We’ve featured quite a few camera gimbals and steady cams here, but this one stands out. For one, [Daniel Rhyoo] was in his sophomore year when he built it. His 2-axis camera gimbal uses brushless DC motors, and is made out of carbon fiber.
[Daniel] machined the carbon fiber parts on a CNC desktop mill and some hand tools. And he also had to teach himself Solid Works to design it. In his slick DIY guide, he starts off by listing the parts and where to source them from, along with the tools needed. Most gimbals use servos for axis movements, which limits the range and do not provide very smooth motion. Brushless motors overcome these limitations allowing a nice, smooth moving gimbal to be built with a wide range of movement. When [Aleksey Moskalenko] introduced the AlexMos brushless motor controller, [Daniel] ordered it out, and then waited until he could get his hands on the right kind of motors. CAD files for all of the machined parts are available for download (.zip file).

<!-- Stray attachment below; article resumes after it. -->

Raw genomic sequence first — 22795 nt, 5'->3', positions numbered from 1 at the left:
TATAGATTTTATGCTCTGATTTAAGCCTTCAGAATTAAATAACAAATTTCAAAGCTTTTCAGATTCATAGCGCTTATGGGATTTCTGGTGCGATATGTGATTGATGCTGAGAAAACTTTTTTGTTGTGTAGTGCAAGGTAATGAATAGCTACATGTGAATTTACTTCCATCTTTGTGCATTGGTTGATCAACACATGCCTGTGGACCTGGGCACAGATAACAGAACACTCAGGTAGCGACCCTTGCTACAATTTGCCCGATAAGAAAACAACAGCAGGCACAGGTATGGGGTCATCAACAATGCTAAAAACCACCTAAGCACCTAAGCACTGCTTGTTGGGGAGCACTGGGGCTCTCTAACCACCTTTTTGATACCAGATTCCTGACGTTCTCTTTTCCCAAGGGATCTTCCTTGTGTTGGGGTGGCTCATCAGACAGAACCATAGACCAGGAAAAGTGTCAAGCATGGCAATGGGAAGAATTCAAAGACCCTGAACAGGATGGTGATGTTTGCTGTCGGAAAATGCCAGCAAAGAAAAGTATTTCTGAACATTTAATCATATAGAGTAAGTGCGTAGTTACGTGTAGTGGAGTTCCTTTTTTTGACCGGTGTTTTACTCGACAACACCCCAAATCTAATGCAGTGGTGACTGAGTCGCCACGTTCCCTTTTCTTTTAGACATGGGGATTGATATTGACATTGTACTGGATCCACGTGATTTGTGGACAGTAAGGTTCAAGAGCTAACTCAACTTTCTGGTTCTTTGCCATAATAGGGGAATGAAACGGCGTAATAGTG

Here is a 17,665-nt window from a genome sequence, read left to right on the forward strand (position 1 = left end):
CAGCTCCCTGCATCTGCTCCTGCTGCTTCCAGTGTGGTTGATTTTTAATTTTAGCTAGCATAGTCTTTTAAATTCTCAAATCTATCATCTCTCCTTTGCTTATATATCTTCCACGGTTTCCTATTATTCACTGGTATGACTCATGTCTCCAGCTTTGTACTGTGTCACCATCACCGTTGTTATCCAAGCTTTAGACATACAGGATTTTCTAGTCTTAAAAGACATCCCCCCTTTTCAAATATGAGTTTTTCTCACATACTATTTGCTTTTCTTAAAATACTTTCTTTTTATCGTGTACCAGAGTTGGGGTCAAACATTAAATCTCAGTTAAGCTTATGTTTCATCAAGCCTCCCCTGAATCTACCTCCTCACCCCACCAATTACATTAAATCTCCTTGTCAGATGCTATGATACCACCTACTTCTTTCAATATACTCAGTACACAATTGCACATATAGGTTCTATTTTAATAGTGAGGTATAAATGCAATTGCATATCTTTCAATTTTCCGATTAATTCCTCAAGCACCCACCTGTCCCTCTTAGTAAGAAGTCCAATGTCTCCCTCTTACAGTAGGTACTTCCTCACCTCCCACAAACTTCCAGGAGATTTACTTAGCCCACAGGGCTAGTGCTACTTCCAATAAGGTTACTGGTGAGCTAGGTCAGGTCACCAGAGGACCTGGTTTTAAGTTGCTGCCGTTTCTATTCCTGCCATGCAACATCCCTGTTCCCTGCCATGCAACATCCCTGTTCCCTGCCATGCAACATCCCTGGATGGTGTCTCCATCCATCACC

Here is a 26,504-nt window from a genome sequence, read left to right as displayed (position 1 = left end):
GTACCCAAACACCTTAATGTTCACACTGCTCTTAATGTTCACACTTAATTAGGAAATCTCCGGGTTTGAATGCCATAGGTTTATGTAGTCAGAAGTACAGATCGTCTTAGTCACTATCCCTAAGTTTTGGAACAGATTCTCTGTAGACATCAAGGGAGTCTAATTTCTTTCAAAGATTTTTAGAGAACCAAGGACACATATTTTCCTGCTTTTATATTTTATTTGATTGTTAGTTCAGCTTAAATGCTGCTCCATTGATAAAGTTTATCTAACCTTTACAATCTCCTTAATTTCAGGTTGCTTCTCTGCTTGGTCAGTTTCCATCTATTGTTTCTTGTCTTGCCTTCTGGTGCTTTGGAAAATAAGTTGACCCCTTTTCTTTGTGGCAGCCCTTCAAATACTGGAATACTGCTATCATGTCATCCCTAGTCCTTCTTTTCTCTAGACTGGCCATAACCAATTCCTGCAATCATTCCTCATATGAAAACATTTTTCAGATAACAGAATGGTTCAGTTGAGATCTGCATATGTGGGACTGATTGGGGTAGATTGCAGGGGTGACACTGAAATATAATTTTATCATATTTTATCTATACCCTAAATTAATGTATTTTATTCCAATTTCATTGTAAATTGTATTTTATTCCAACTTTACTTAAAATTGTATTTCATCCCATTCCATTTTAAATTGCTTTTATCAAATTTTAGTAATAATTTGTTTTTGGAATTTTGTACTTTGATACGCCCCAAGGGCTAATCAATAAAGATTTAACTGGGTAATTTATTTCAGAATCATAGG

He then goes on to blog his build progress, with ample photos to describe the machining and assembly. He does a couple of nice design choices along the way – like using press-nuts to make assembly and dis-assembly easy, and dismantling one of the motors and replacing its shaft with a custom, longer one instead of using a coupler to extend it. At the end, the result is not only a nice looking, light weight rig, but one that works very well thanks to the motors and controller that he used. Check out the video below to see it in action.
Filed under: video hacks